Starring Peter Weller, Nancy Allen, Ronny Cox, Kurtwood Smith, Miguel Ferrer, Dan O’Herlihy, Paul McCrane, Ray Wise, Jesse D. Goins, Calvin Jung, Robert DoQui, Felton Perry
Directed by Paul Verhoeven
Expectations: I love RoboCop.
From the moment in 1987 when I first heard the title RoboCop, I knew that I had to see this film. I never saw it in the theater, but I clearly remember renting it shortly after its VHS release. Re-watching it now, I’m a bit shocked that I was even allowed to watch such a violent movie at the time. Perhaps this one rental spawned my obsession over horror movies and physical gore FX. I hadn’t watched RoboCop in about four or five years, so obviously a re-watch was my destiny. This was all put on the fast track when conversing with a couple of co-workers, and we discovered that one of us had never seen RoboCop. We’re all roughly the same age, so there is an expectation that we’ve all seen the big cinematic touchstones of our times such as RoboCop. How do you get through the 80s as a male and not see RoboCop? We hounded him to watch the film, assuring him that it was actually a very good film and one hell of an action movie.
This all led me to re-watch the film myself and even I was not prepared for just how good this film is. I watched it twice in the space of a couple of days. Beyond the cool gun and all that macho shit, it’s actually an impeccably well-made movie. There are loads of incredible Steadicam tracking shots, most notably during the opening section of the film in the police locker room and in the OCP board room. Paul Verhoeven’s shot selection and framing is perfect and RoboCop is easily one of the best edited action films of all-time. It even got nominated for a Best Editing Oscar if you can believe that! I’d buy that for a dollar!
There’s also the choice to show the creation and activation of RoboCop through the first-person perspective of Murphy/RoboCop. Along with the humanizing intro section of the film, this first-person aspect allows the viewer to throw themselves into the mind of RoboCop. It also increases the intrigue and mystery as you experience the evolution of RoboCop, all without knowing exactly what he looks like. This isn’t a kick-ass 80s montage with metal licks a-wailin’, it’s played completely serious. It’s a stroke of genius that pays glorious dividends when RoboCop finally gets into his car and starts patrolling the streets, accompanied by the strong, powerful score by Basil Poledouris. His music is an integral part of the magic, responsible for as much of the awesome as Verhoeven’s filmmaking.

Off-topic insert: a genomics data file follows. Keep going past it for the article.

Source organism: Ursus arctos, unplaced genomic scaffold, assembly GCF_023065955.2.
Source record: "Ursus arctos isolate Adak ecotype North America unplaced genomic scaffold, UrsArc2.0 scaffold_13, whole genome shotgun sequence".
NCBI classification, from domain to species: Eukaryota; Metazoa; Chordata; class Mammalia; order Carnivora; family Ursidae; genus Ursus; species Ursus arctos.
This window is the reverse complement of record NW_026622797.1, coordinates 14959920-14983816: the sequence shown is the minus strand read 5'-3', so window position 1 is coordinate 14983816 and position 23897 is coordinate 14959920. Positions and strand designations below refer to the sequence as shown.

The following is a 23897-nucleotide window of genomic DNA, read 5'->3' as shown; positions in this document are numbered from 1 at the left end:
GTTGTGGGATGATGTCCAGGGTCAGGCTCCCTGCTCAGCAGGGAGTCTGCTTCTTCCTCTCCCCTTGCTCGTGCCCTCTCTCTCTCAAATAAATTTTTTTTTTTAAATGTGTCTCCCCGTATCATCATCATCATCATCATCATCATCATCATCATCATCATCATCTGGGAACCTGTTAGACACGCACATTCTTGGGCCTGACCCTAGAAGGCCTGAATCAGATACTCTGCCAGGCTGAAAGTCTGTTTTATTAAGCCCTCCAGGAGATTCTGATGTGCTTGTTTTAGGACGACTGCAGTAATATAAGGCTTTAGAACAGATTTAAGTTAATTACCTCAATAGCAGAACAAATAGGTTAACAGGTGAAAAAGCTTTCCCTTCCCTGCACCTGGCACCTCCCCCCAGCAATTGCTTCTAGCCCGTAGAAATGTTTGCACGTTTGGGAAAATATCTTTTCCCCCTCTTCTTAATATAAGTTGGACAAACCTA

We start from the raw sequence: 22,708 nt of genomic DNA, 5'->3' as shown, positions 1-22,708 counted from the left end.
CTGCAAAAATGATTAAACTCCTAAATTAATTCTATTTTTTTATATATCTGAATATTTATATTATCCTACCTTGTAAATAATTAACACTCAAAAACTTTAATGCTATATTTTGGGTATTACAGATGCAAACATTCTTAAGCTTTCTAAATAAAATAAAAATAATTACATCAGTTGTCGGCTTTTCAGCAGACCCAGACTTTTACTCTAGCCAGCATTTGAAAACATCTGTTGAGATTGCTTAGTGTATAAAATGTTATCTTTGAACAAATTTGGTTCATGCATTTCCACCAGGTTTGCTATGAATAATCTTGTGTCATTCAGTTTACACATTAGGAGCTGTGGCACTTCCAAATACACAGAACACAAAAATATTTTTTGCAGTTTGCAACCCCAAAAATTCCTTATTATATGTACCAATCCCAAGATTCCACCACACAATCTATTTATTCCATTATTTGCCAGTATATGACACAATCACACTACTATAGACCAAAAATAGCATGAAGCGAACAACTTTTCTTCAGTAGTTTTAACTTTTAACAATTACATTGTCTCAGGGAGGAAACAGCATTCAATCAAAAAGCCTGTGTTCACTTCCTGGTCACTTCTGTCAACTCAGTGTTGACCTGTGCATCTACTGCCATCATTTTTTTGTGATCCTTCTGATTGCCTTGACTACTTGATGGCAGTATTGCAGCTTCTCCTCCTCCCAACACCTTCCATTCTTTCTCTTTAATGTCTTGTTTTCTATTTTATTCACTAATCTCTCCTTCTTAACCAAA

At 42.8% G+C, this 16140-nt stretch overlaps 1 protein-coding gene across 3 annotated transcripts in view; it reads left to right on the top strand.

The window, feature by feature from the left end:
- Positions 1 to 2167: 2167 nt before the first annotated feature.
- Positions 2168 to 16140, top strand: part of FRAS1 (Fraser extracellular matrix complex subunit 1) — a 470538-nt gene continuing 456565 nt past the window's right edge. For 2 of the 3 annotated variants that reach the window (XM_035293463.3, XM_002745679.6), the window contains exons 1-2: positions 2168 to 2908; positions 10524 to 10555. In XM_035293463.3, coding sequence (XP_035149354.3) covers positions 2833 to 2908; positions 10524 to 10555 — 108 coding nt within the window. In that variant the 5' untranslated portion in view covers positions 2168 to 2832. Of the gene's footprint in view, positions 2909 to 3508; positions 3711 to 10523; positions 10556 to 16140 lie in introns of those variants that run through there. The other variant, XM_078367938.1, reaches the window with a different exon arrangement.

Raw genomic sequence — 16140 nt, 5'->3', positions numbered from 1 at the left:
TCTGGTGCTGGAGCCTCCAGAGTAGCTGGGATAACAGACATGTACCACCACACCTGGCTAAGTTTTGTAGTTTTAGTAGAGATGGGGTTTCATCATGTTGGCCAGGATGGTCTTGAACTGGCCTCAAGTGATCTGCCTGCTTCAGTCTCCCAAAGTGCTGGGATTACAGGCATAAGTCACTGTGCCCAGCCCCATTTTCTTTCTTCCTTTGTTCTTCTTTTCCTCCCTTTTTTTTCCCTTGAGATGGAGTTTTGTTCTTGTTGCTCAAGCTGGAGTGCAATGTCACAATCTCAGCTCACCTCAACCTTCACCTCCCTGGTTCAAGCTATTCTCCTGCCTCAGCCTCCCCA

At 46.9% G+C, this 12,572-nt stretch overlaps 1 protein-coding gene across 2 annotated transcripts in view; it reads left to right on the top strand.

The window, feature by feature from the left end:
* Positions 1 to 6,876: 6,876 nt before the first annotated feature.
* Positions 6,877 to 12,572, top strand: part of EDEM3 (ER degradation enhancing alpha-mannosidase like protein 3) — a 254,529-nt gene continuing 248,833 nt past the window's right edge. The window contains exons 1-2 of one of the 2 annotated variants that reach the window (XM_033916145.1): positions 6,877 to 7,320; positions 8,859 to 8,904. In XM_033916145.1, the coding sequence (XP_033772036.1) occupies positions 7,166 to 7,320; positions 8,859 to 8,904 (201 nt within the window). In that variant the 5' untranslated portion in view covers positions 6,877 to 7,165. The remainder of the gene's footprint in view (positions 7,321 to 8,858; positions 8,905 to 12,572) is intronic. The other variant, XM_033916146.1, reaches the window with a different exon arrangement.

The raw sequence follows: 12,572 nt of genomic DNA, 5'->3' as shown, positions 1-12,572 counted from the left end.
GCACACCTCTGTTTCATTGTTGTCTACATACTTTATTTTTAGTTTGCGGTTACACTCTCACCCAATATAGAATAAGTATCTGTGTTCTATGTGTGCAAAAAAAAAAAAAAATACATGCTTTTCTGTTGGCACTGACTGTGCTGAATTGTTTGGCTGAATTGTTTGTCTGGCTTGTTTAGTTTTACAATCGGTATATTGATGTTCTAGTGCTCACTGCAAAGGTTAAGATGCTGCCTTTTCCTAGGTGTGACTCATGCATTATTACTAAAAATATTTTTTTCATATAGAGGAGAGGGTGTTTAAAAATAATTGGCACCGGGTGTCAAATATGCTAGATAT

Peter Weller plays the role of Alex Murphy/RoboCop perfectly, never missing a single beat. In his early scenes as Murphy he is able to create a likeable everyman father character that the audience can identify with and care for. These scenes are key because if you can’t feel the pain of Murphy, the movie doesn’t work. It’s really a superhero movie in this sense, where a likeable guy is given superpowers and needs to come to terms with his humanity. Despite his transformation into RoboCop, Verhoeven keeps the story focus on the Murphy arc and how RoboCop must deal with his past. Our humanity is something that binds each and every one us and even after his death & resurrection as RoboCop, Murphy cannot escape his.
The special FX are yet another reason why the film succeeds. Rob Bottin does an incredible job of selling every aspect of the character and the city he inhabits. From the optical overlays of RoboCop’s computerized vision to the physical gore FX when ED-209 kills an OCP board member, everything is absolutely top-notch. One of the most impressive looking moments, even today, is when RoboCop removes his mask towards the end of the film. It looks real and utterly believable that this dude is fused with the circuit boards, his skin stretched tight over a robotic head, further selling the fantasy and the reality of the situation. Not to mention the badass suit! That thing is awesome!
I’ve always loved RoboCop, but re-watching it reminded me just how well-made of a film it is. Multiple pieces of the puzzle come together in the best way possible and create what is easily one of the best movies of the 80s. If you haven’t seen it, do yourself a favor and strap in for one hell of a ride. It’s a science fiction/action/revenge movie for the ages. The future of law enforcement is here and his name is RoboCop.
I couldn’t agree more with you on this one, Will. Robocop IS a great movie!
It is! And not just a great action movie, it transcends its genre to be simply a great movie.